Add in the reliable snow data from Mammoth, which at least will tell us if there was snow in the snowiest part of the Sierra in a given month, and work through the recent years. A crude summary of this can probably be obtained in a few hours. Doesn't have to be scientifically accurate, as the Sierra is a big place and if it snows in Mammoth it doesn't always snow in Sequoia anyway, but it would be a gauge for when in the year these events happen.

And it can actually snow at all times of the year, just those snows usually don't last very long and pose much less of a risk for a hiker to get stuck in the backcountry. Snow in early September would still be a 1-2 day travel problem at the most, while October may mean the stuff stays on the ground, especially if one storm is followed by a second in close succession.

I updated my post on the first page with a lot more data collected yesterday by poking around on the NOAA snow site, mostly with data from mammoth, but also comparing to Devil's Postpile and a station at Bench Lake in Kings Canyon, which reports surprisingly complete data, but just like the others only back to 2002.

For kicks, this was July 24, 2014, and most of that was gone after the sun broke through for an hour later that morning.

Image
Below Forester Pass camp after the storm
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Re: Historic data for first Winter Storm Date

Postby longri » Thu Apr 07, 2016 4:42 pm

Those are good points. It isn't just snow, it's the amount of snow and how well it sticks, how well you can travel despite the snow and how long you're willing to be delayed if travel is difficult. That gets a little trickier to determine though. It depends not only on where you are but also on who you are.

Looking at your graph one gets the impression that a little less than one third of the time there is snow before October 15. But you've included events with as little snow as 0.1 inches. How can you know if those systems dropped enough snow up higher to be an issue?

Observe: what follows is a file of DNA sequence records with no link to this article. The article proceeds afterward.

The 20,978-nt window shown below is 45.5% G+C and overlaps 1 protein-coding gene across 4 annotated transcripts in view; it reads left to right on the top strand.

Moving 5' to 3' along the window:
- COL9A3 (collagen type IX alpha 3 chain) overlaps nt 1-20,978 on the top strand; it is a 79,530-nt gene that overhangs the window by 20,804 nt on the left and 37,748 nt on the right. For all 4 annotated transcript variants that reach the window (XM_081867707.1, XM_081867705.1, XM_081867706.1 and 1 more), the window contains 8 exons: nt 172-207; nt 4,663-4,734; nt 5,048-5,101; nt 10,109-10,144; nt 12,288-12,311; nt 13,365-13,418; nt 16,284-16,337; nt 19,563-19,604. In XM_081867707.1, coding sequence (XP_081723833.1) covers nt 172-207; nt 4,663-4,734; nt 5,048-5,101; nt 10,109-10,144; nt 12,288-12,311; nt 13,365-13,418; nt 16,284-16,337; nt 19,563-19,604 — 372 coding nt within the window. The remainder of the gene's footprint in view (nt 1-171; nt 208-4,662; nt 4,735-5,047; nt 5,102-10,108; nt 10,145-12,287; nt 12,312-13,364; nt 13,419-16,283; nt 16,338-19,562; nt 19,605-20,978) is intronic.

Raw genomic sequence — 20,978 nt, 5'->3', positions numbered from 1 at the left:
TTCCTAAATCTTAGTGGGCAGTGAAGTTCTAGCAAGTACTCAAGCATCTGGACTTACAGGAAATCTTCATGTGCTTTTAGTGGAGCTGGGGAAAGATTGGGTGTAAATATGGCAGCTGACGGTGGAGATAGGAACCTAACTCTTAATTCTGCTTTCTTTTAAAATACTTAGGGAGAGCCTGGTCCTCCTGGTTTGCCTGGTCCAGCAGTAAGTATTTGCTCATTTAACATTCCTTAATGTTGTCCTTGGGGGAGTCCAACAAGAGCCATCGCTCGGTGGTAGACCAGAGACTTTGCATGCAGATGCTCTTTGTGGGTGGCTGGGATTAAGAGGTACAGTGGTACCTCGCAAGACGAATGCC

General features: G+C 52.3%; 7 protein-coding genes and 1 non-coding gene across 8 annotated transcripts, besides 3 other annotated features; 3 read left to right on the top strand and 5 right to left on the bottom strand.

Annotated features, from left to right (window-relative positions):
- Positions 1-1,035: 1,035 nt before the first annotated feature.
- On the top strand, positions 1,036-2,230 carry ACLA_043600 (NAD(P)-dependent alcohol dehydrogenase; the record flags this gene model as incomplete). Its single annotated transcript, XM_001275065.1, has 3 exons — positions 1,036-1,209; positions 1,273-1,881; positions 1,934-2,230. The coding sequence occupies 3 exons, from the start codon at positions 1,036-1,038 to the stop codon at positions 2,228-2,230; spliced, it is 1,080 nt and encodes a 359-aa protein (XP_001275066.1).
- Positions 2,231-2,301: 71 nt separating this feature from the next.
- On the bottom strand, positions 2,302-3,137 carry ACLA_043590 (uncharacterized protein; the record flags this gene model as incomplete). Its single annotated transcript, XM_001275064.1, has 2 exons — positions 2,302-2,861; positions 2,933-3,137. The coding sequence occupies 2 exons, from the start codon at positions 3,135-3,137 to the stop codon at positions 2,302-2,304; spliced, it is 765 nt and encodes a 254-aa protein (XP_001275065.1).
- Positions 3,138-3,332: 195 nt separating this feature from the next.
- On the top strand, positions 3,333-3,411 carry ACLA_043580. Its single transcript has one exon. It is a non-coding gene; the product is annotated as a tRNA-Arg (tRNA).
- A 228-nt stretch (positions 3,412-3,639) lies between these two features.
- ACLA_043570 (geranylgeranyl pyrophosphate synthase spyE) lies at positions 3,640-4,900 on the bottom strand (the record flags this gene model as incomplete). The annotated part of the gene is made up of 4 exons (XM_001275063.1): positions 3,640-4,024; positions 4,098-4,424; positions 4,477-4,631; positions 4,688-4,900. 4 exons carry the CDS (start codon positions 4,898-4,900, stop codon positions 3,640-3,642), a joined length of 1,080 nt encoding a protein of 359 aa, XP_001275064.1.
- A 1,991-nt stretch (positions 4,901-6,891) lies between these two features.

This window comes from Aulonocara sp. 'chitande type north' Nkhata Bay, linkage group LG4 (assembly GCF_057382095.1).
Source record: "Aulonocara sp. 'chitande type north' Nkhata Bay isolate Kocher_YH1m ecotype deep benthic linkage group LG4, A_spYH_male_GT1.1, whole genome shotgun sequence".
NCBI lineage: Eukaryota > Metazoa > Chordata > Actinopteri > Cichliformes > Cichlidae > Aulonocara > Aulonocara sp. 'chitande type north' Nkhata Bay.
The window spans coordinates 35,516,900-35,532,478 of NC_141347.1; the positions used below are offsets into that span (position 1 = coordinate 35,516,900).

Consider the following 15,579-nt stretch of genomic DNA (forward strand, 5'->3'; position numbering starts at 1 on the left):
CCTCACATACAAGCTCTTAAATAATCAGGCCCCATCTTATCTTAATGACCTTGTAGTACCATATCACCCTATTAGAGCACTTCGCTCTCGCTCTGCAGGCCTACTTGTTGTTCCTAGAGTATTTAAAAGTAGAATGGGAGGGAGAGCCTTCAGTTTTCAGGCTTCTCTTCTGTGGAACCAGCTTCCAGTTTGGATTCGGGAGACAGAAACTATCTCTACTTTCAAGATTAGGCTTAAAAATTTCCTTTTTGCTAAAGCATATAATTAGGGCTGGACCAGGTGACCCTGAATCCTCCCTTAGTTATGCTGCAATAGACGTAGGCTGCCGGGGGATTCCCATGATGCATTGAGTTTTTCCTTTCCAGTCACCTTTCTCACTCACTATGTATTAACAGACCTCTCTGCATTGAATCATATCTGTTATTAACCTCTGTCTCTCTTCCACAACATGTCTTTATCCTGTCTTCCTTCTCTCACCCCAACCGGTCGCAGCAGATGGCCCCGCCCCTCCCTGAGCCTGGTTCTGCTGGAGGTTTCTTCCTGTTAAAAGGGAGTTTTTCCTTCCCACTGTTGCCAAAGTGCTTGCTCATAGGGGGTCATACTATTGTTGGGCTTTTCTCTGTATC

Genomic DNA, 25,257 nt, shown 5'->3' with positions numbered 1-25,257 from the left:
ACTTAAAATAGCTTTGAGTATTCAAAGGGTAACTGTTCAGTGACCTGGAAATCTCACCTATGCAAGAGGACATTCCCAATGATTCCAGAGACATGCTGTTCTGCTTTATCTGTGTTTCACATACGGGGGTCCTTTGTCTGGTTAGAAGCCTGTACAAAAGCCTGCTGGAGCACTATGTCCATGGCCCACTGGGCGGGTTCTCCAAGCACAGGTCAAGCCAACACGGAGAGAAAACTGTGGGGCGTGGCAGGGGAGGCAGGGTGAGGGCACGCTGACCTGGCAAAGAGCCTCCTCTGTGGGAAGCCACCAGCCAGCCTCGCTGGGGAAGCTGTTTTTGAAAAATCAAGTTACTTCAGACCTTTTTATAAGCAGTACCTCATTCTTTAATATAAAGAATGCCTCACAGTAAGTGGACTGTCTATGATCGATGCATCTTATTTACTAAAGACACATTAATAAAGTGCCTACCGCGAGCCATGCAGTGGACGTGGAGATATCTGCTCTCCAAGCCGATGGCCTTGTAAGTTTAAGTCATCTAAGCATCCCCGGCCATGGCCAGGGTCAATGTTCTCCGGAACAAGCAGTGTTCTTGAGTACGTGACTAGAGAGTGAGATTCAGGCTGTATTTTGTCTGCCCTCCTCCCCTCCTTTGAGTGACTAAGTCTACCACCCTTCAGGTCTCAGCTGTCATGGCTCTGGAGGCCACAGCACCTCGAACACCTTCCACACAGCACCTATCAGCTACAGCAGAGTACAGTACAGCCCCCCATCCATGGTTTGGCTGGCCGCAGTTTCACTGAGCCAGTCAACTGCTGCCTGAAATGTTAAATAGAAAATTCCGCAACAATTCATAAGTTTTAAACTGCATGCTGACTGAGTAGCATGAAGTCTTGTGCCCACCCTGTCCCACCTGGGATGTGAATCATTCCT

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Re: Historic data for first Winter Storm Date

Postby oldranger » Thu Apr 07, 2016 8:58 pm

I keep it simple. No overnight parking along Tioga pass road beginning Oct. 15. I wouldn't go on an extended trip after that date. Short ones with no expectation of precip are ok. Remember skiin at mammoth on Halloween once. That means at least 2 feet of snow. Jane also experienced 9" at Roaring River on Sept. 10 or 11 once but it was gone in 3 days. I don't worry about September storms. Just willing to hunker up until things clear up and not worry about schedule.

Mike
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Re: Historic data for first Winter Storm Date

Postby fishmonger » Fri Apr 08, 2016 6:55 am

two comments - the amounts listed are Water Moisture Equivalent, and based on the numbers I saw in the fancy graphs, 0.1" of water equates to 1-2 inches of snow. The 3.5" event at the Mammoth Ranger Station actually generated 50" of snow down at Devils Postpile, over 30 at the Ranger station. Still, 2 inches of snow won't slow you down too much.

As for Oct 15 as a general guideline - absolutely. That is why my trip will end just before that date. I remember in 2001, I arrived there on October 12 and overnight parking was already prohibited, even though the weather was perfect. Did they change that date or was it a special event back in 2001? I did climb Mt. Dana that day without any clouds in the sky and nothing really happened weather wise for the next few days.

I agree that extended trips after Oct 15 without winter travel gear like snowshoes or ski are pretty foolish, even though it may take weeks or months to actually start snowing after that date.

One year not too long ago, I almost did a January JMT hike, because the Sierra was still totally dry into early January - a rare opportunity to "walk" across the range in winter. But by the time I got my ducks in a row, the big storm was approaching and the window of opportunity had closed. Sure wished I lived closer so I could be more flexible and react faster, however, these days I am forced to plan any 2+ week vacation 6 months in advance. I am already late submitting my late Sept-early Oct trip dates, but I am going to do that today. I am pretty confident that with an exit date before Oct 14, the risk of major snow forcing an abort is low enough to move ahead with those dates.
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Re: Historic data for first Winter Storm Date

Postby fishmonger » Fri Apr 08, 2016 2:48 pm

updated the graph and numbers prior to 2002 with data from Sonora Pass - not too far north, over 9000 feet up, and daily data available back to 1980.